The wife of health secretary Humza Yousaf has dropped legal action against a nursery the couple accused of discriminating against their daughter.
Nadia El-Nakla raised legal proceedings against Little Scholars Day Nursery in Broughty Ferry after the Care Inspectorate upheld a complaint in November 2021 that she and her husband made against the nursery.
Ms El-Nakla, who is a Dundee City councillor, was seeking £30,000 in damages over the alleged discrimination.
But lawyer Aamer Anwar, acting on behalf of Yousaf and Ms El-Nakla, confirmed to STV News on Tuesday the legal action had now been dropped following acknowledgement of the Care Inspectorate investigation.
A joint statement, agreed by Ms El-Nakla and Sword Nursery Limited, the proprietors of Little Scholars Day Nursery, said: “Following discussions, parties have agreed to bring an end to these proceedings.
“No legal expenses will be paid by either party to the other. Sword Nursery Ltd acknowledges the previous findings of the Care Inspectorate identifying administrative changes necessary to manage admission requests in a more transparent and equitable manner.
“Those changes have been implemented in full. As a result of court proceedings being halted parties can confirm there has been and will be no judicial finding against either party.”
Yousaf and Ms El-Nakla initially sought legal advice after an application for their two-year-old daughter was refused twice by Little Scholars.
The cabinet minister said an application made by a white Scottish friend for a child of the same age was accepted within 24 hours.
Meanwhile, a second application under the name “Sara Ahmad” was rejected.
Usha Fowdar, owner of Little Scholars Day Nursery, welcomed the decision to terminate legal proceedings, but was critical of the health secretary and Ms El-Nakla’s conduct.
She said: “Whilst we were 100% prepared to see Ms El-Nakla in court, we are extremely pleased that this baseless legal action has been terminated.
“It bears repeating that, despite some extremely misleading headlines and spurious allegations, the Care Inspectorate identified administrative processes for improvement which had nothing to do with discrimination, because there never was any discrimination. Any attempt to twist this fact should be called out for what it is.
“Ms El-Nakla has, very sensibly, opted to drop her legal action in the face of our determination to defend ourselves and our hard-working employees.
“While I’m pleased our employees will be spared the stress of appearing as witnesses, in one sense I’m also disappointed, as the court case would have been extremely revealing and I’m utterly confident we would have prevailed.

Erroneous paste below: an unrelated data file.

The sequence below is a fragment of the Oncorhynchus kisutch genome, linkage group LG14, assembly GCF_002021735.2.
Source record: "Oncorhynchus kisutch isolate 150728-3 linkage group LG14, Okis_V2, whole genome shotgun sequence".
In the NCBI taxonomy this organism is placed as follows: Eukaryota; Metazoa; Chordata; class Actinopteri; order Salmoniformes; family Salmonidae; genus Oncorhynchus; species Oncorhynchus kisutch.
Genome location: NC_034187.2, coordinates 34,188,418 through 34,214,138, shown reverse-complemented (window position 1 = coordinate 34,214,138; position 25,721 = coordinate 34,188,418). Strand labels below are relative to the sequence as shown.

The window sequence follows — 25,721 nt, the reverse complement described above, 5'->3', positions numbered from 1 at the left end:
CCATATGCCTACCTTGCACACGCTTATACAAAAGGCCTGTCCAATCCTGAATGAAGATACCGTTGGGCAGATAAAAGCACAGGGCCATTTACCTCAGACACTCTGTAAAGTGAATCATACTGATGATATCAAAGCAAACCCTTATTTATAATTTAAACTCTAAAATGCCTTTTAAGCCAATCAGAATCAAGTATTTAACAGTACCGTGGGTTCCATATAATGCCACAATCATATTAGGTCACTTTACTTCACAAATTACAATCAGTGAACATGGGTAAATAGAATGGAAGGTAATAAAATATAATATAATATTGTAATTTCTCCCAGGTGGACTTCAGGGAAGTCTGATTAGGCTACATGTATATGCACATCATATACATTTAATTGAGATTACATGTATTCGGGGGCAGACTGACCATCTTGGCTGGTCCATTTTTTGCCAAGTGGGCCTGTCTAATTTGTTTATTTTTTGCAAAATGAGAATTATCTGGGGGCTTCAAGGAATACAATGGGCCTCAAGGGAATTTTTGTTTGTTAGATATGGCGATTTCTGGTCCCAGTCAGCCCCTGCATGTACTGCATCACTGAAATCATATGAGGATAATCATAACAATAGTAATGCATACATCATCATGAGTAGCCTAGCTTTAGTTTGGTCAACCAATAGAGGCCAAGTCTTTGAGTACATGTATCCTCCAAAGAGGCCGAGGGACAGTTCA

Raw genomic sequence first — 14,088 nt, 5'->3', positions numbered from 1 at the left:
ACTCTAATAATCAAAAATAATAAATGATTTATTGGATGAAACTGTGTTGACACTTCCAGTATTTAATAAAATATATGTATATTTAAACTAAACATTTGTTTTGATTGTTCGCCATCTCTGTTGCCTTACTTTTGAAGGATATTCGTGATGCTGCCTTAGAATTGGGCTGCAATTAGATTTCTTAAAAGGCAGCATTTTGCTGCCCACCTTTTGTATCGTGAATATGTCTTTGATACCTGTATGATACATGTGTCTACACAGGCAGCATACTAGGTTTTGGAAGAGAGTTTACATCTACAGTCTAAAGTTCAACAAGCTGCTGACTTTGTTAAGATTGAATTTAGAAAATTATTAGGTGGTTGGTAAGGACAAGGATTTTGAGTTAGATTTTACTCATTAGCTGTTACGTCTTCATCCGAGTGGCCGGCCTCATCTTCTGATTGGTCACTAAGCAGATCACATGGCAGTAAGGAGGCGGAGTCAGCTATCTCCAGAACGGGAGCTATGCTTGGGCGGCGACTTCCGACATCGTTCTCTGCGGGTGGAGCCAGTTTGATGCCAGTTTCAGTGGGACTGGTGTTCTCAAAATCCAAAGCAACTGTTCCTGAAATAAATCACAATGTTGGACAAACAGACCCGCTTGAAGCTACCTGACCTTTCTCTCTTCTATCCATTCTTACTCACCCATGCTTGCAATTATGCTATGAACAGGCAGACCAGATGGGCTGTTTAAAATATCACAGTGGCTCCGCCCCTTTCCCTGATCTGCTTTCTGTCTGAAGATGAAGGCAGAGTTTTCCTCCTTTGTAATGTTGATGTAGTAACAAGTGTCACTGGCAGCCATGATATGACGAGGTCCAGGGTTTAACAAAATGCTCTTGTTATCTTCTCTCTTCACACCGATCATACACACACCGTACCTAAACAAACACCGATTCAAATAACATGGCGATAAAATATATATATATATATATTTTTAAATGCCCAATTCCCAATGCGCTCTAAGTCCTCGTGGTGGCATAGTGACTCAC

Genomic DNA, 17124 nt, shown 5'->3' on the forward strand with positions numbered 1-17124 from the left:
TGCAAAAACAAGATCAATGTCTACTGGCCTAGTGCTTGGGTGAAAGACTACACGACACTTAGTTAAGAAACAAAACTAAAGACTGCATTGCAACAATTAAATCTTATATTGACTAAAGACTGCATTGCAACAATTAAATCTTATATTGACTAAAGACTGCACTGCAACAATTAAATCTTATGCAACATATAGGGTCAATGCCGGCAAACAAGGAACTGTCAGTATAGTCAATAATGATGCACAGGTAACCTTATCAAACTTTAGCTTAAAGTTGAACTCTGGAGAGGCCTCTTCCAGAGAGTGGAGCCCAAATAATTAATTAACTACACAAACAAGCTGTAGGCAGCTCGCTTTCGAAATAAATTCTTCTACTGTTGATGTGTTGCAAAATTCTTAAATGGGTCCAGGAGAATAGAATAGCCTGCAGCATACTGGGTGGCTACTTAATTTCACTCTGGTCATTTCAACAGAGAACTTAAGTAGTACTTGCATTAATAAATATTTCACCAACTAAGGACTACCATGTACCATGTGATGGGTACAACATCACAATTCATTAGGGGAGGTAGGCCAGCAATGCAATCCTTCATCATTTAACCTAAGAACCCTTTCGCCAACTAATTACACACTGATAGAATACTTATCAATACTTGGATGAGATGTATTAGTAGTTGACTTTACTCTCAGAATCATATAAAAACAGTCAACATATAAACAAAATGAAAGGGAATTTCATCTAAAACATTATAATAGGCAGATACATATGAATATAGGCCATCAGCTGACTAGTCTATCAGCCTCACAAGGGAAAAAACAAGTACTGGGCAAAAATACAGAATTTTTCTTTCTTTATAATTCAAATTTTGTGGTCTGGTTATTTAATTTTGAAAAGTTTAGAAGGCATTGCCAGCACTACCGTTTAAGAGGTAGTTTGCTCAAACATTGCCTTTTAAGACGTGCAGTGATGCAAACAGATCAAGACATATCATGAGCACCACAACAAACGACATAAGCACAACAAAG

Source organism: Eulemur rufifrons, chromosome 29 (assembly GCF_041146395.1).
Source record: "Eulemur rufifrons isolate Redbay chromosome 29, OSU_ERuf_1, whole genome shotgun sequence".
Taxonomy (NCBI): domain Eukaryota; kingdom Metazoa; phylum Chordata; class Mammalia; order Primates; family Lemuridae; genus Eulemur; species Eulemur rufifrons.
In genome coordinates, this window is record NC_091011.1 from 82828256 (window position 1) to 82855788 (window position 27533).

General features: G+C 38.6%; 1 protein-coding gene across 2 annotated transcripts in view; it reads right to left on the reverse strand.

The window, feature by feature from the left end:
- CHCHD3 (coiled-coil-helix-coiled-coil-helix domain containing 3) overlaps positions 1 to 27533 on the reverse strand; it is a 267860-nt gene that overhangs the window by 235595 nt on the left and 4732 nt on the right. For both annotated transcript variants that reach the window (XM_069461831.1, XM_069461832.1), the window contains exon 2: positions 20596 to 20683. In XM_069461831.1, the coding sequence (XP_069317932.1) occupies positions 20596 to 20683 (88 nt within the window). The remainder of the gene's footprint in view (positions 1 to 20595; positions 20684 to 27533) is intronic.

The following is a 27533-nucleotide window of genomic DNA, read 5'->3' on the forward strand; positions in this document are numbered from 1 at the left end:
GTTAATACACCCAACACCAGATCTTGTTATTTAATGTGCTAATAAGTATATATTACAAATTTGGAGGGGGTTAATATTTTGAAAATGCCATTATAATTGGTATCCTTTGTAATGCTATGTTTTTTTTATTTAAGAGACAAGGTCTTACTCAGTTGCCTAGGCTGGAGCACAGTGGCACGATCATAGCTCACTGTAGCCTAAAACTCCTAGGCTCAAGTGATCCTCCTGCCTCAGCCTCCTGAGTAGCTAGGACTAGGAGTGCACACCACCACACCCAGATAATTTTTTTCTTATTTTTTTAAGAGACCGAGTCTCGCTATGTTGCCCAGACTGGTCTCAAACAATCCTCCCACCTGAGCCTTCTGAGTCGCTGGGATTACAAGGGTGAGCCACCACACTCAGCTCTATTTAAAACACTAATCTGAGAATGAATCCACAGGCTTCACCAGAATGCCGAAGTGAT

“Despite this vindication, it has been deeply upsetting to have spent almost 18 months and tens of thousands of pounds defending our small nursery against their false claims.
“It beggars belief that, rather than pick up the phone to quickly resolve what was a simple misunderstanding, they colluded in a half-baked sting operation and then mounted a vicious and cynical campaign against us in the national media. What sort of people do that?”
The Care Inspectorate found in its investigation into the incident that Little Scholars “did not promote fairness, equality and respect when offering placements”.
In a statement released on November 3, 2021, a spokesperson for the Care Inspectorate said: “We have upheld a complaint in relation to this matter. Every child in Scotland has the right to good quality care that meets their needs and respects their rights.”
It added: “We have identified areas for improvement and we will follow up on these to check on progress. We continue to monitor this service. If we are not satisfied that the improvements required have been met, we will not hesitate to take further action.”
But the nursery instructed lawyers to “demand answers from the Care Inspectorate” over the “inaccurate” statement it issued to media about the complaint being upheld.
The full Care Inspectorate report is available to read here.
Anwar said the nursery had acknowledged they would make the admission process more “equitable” and that the matter was now at an end.
He said: “It was a tough decision, but as a mother and father they believe it’s the right one. Nadia and Humza, first and foremost are loving parents who like any others would do anything to protect their children.
“They only ever wanted the nursery to accept the findings of the ‘Independent Care Inspectorate’ investigation and for the nursery to make changes.
“The nursery owner’s may wish to say that they were prepared 100% to go to court, but this was a joint agreement reached and on their acknowledgement of the findings of an independent investigation and implementing the necessary changes in full.
“The nursery by their own admission have acknowledged changes were required to make the admissions process more “transparent and equitable” and that is the very least any young child is entitled to expect from an educational establishment in Scotland, no matter who their parent is or whatever their background.
“Nadia believes that as a mother she was justified in raising this legal action, she felt deeply hurt and hopes that as a result real change will take place.
“The matter is now at end and there will be no further comment.”